evannichols (evannichols) wrote,

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Okay, I'll be honest THIS time....

A New York journalist wanted to interview me today. I turned her down.

Well, she's a feature writer from Auburn, NY. Here, read the email she sent:

Dear Mr. Nichols-
I write for a newspaper in Auburn, NY, and I'm doing a story on the festivities going on at the Seward House here in town to mark Seward's Day. I read your blog article about Seward's Day and I'm wondering if I might call you to find out what, if anything, Alaskans think or know about the holiday. I'd think it'd just be an excuse to take the day off of work, but I'd be interested to see if there are formal celebrations. Thannk [sic] you in advance.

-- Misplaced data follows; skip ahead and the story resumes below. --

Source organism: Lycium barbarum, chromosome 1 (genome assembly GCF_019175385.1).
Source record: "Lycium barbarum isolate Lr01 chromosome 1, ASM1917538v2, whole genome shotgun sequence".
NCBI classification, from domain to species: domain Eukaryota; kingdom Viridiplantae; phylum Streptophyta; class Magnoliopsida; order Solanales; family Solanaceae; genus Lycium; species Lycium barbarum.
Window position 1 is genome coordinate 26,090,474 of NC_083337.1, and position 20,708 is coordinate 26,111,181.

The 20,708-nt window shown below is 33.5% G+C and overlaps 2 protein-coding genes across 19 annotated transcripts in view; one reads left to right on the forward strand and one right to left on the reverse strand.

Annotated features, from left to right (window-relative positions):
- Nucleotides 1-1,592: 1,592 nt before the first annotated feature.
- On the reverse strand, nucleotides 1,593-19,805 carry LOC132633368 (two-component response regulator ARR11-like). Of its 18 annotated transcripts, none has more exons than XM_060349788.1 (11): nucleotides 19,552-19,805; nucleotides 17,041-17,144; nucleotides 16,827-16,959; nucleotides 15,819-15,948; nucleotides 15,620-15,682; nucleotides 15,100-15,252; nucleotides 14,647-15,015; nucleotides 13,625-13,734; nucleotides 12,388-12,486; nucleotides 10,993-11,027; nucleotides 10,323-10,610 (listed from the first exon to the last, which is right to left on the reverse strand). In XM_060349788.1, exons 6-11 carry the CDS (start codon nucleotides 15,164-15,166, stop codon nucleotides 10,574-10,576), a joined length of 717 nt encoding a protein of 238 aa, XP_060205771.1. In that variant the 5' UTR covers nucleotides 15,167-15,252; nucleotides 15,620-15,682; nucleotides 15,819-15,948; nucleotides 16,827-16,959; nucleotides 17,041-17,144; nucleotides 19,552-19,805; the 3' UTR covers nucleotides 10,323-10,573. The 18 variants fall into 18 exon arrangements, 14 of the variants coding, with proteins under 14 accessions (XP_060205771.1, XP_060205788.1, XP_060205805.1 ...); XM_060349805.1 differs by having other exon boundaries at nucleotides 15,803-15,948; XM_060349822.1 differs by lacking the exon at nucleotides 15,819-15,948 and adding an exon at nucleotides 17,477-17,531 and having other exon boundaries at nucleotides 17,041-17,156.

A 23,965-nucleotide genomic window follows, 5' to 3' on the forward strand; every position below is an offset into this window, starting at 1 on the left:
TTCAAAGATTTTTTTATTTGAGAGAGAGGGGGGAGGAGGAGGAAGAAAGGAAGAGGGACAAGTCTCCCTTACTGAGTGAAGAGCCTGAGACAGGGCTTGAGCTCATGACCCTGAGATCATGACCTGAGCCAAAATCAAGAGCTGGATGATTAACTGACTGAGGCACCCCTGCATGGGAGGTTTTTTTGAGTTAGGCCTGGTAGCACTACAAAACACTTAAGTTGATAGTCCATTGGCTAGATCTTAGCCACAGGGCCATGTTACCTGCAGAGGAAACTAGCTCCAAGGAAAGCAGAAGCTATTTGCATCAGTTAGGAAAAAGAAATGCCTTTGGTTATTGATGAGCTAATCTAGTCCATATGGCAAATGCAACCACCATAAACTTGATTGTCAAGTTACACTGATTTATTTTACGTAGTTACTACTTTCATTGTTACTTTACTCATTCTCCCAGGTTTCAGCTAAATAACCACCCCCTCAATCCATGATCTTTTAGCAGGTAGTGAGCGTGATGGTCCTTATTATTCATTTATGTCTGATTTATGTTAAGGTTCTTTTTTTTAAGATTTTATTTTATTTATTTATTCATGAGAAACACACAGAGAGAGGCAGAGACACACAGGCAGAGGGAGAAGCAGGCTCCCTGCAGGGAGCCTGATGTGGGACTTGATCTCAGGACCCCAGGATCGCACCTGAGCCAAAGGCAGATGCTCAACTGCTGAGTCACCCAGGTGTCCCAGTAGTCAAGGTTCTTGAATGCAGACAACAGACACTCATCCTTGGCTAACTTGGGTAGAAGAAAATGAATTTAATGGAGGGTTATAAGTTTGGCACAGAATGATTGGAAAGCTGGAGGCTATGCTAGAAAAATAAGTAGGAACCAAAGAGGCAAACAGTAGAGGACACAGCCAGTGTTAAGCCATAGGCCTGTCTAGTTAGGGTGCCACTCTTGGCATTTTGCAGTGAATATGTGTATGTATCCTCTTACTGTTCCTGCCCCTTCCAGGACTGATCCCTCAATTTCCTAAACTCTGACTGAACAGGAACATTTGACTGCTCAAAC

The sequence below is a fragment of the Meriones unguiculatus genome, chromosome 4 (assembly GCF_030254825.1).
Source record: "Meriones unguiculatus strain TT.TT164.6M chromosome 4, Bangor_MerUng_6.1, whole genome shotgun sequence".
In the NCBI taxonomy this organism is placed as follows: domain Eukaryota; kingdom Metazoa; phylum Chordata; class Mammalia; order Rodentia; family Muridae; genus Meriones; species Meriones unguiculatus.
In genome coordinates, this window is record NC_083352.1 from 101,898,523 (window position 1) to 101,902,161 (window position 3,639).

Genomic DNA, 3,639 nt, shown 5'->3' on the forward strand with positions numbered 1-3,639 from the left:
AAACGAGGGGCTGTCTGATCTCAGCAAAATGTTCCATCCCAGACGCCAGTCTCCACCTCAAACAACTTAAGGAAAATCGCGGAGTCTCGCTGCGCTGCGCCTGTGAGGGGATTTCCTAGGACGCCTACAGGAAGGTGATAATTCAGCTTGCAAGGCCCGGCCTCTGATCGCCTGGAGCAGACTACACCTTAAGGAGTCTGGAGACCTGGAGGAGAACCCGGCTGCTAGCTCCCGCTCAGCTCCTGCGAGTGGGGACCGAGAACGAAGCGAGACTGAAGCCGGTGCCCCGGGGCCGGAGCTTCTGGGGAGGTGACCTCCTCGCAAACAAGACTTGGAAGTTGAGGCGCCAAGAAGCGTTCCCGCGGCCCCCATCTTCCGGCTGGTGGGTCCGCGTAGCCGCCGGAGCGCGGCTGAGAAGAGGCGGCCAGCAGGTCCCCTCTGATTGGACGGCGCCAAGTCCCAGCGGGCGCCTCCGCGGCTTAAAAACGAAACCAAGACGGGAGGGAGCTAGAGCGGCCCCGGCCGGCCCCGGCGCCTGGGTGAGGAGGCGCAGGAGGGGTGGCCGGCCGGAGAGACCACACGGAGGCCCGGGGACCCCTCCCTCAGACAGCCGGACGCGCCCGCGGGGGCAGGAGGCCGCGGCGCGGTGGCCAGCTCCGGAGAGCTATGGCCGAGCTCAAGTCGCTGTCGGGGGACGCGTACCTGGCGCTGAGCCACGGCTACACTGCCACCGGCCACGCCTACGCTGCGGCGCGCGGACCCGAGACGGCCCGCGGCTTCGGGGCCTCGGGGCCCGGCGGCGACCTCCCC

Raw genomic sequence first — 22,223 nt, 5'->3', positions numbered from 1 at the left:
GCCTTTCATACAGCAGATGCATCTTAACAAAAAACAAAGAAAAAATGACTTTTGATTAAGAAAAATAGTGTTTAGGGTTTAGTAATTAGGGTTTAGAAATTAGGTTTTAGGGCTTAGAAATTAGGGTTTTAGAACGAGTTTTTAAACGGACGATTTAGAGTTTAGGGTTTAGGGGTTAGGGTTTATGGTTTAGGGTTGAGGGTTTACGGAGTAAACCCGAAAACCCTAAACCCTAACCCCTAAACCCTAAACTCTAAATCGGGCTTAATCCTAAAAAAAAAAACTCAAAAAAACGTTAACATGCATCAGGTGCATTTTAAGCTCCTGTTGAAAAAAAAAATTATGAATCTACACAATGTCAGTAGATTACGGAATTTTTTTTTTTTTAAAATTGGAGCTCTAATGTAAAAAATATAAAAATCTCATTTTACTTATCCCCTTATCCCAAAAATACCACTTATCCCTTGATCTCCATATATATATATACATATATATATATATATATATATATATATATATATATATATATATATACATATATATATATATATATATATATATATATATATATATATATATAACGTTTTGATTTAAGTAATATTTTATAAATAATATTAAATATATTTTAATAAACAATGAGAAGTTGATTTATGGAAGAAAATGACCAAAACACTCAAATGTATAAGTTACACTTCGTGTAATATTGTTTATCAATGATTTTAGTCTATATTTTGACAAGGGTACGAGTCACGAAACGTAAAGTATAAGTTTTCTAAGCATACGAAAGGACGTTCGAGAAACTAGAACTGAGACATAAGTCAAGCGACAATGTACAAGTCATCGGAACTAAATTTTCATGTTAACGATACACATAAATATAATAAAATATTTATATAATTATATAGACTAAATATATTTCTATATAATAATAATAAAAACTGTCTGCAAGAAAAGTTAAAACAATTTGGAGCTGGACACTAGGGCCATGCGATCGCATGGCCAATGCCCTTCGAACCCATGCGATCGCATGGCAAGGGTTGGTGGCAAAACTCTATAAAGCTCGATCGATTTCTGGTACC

[name withheld to protect her journalistic reputation]

Perhaps she was drawn to my mystique as a rugged and manly frontier blogger, there is a simpler explanation for how she found me. If you Google '"Seward's Day" +waffle', my blog entry is the #1 item returned! I obviously appeared to be a solid journalistic source. Well, I sent her a nice email pointing out that I'm not an Alaskan, I live in Portland, Oregon, and the whole Seward's Day celebration I describe was made up. Well, I think there was a waffle breakfast, but I didn't actually go. I felt sorry for the Alaskans, not having a good way to celebrate a Senator from New York, so I fabricated a great holiday for them. You'd think they'd be more appreciative. Anyway, tempting as it was to be a source for an article, I didn't want to mislead a fellow writer.

And the entry was dated April 1, 2003. You'd think that would be one of the first things they teach you to look for in Journalism School.
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